Big turn-out at internet forum
The Sixth Internet Governance Forum was held in Nairobi, Kenya on 27- 30 September
The Internet Governance Forum (IGF) is a multi-stakeholder event which brings together the global internet policy making community. Although it has no decision making role it has, over the years, influenced the way other fora and policy making processes have engaged with the policy debate. Thus, for example, the IGF has forged a multifaceted public policy debate around three equal pillars of security, openness and privacy.
At its 6th meeting in Nairobi, organized by DESA through Division for Public Administration & Development Management (DPADM) who provides substantive and administrative support to the IGF, in cooperation with the Government of Kenya and the UN Office, over 2000 badges were issued to participants with delegates attending from around the world; Africa (53%), WEOG (29%), Asia (11%), GRULAC (4%) and Eastern Europe (3%) including representation from 125 governments.
A core feature of any IGF meeting is the thematic workshops which are complemented by the main sessions around each of the core issues, namely Internet Governance for Development, Emerging Issues, Access and Diversity, Security, Openness and Privacy; Critical Internet Resources, Taking Stock and the Way Forward. In Nairobi over 100 of these were organized.
The theme for the sixth meeting was “Internet as a catalyst for change: access, development, freedoms and innovation”. Participants highlighted how the previous year had seen access to the Internet act as a catalyst for development of new freedoms and the delivery of innovative products and services. The debates on Internet governance for development highlighted the importance of emerging countries as centres of Internet innovations of global importance, especially with regard to services and applications, thus, ensuring that policy initiatives fully incorporated Internet governance issues for all countries, was seen as fundamental. Growth in mobile broadband access had accelerated in recent years, coupled with the increasingly pervasive smart phones, Internet access was becoming a reality for development projects across the world.
The constant evolution of Internet technologies and consumer use was seen as creating a myriad of emerging issues. Increasingly, mobile networks were becoming the norm for Internet access, raising new opportunities and challenges. The combination of smart phones, tablets and cloud computing was giving users unprecedented access to content and services, such as social networks, and the ability to communicate and make new associations. The management, allocation and assignment of radio spectrum was becoming a new policy focus area as the continuing growth in the use of mobile networks makes them the access technology for the Internet.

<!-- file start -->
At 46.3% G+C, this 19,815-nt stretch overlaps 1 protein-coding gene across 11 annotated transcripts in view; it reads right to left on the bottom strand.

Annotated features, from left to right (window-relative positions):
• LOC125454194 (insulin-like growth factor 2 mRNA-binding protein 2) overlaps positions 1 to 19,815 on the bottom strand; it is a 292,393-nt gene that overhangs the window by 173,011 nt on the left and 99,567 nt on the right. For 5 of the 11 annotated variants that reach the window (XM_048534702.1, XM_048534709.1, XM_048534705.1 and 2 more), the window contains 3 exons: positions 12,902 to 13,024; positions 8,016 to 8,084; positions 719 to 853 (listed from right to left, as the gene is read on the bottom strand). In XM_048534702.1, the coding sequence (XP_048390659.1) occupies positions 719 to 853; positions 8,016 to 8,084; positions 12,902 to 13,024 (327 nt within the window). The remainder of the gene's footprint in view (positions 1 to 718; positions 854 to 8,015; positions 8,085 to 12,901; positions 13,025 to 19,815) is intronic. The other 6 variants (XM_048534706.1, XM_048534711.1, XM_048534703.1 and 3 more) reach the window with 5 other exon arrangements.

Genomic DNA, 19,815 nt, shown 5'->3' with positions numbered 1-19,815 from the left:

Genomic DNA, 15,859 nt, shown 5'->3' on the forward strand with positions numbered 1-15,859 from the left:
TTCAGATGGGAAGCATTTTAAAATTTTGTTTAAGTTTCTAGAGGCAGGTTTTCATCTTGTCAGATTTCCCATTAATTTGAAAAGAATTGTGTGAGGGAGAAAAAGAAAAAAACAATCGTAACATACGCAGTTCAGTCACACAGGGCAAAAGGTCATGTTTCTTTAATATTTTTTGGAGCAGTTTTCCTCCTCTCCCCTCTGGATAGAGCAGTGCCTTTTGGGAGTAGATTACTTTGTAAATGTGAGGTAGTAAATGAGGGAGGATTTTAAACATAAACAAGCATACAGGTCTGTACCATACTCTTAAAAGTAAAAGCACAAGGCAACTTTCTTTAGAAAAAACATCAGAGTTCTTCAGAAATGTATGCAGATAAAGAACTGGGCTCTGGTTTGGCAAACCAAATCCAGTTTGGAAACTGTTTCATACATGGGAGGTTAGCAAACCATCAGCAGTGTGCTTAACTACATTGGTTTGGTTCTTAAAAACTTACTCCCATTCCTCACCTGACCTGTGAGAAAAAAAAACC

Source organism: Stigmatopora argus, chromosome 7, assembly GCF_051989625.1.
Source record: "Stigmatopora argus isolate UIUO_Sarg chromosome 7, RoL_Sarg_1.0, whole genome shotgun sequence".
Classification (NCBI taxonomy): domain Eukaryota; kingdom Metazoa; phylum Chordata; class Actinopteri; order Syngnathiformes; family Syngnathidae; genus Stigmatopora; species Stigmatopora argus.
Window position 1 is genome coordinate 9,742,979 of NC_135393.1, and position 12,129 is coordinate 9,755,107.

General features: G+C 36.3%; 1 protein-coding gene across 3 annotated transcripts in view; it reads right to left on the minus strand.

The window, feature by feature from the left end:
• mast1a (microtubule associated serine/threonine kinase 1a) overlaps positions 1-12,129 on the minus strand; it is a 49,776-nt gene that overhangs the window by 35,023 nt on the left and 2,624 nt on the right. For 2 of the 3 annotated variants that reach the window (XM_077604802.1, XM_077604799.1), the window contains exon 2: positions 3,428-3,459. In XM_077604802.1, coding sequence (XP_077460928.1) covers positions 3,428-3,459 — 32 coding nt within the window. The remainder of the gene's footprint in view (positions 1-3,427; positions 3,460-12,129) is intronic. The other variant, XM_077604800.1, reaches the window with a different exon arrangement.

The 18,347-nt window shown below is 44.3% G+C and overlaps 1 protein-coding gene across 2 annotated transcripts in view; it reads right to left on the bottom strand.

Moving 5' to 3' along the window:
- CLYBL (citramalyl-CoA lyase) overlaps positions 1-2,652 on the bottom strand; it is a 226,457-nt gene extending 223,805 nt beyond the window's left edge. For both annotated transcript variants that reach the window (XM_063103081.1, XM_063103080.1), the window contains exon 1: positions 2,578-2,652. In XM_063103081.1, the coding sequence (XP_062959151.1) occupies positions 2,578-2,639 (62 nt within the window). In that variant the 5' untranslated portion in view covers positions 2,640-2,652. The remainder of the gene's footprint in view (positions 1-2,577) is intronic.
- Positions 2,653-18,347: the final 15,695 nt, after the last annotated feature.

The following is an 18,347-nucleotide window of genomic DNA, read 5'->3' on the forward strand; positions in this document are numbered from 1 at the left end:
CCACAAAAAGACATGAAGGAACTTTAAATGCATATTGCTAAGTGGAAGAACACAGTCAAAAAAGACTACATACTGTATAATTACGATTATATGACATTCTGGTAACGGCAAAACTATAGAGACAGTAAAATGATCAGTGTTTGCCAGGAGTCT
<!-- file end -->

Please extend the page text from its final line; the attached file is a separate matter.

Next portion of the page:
The debates over access and diversity focused not only on the availability, quality and cost of Internet access but also on the ways in which access to the Internet is increasingly seen as a human right. Establishing the rights of users to freedom of expression and freedom of association on the Internet as human rights was seen as one of the recent and fundamental developments in Internet public policy.
One key area of focus was on issues of access and diversity for the disabled, stressing that the need for designing access into products and services for the disabled was fundamental and that ultimately all people benefited from access regimes that addressed those needs; an example being the pioneering use of captioning throughout all sessions at the IGF. What was clear though, was that universal access to the Internet was fundamental to the lives of people worldwide.
The IGF has pioneered work which has inextricably linked the policy debates of security, openness and privacy, and linked these issues in a multi-stakeholder process. Such an approach encourages a debate about the responsibilities and limits to the action of different stakeholders across local, national and international communities, thus individual responsibilities and freedoms can be complemented by actions of other stakeholders and legislative processes.
In the coming months the critical resource that is the Internet will be subject to radical change. Not only will the continued diffusion and adoption of Internet Protocol version 6 (IPv6) dramatically increase in capacity but also new generic top level domain names (such as by way of illustration .eco) will allow several hundred new ‘registries’ to be created; some of which may well be private. These transformations of Internet resources and the processes by which they had been implemented, especially the new generic top level domain names, provoked a debate about how best to secure open and multi-stakeholder participation across all Internet policy making fora and processes.
The theme of multi-stakeholder participation and the call for open and transparent policy debates underpinned the debates about taking stock and the way forward. The momentum that had launched the IGF, the desire to see all the people of the world enjoy the benefits of the Internet, continued to drive plans for the future of the IGF. As befitting a highly innovative technical system, the innovative approach of the IGF to policy making was seen as critical to its continued success. In the coming year, the IGF can make a significant contribution to DESA’s Rio+20 process as discussions around Internet governance have become ever more crucial in setting the ICT agenda and in solidifying the Internet as a catalyst for positive change and supporting sustainable development.
For more information: http://www.intgovforum.org/cms/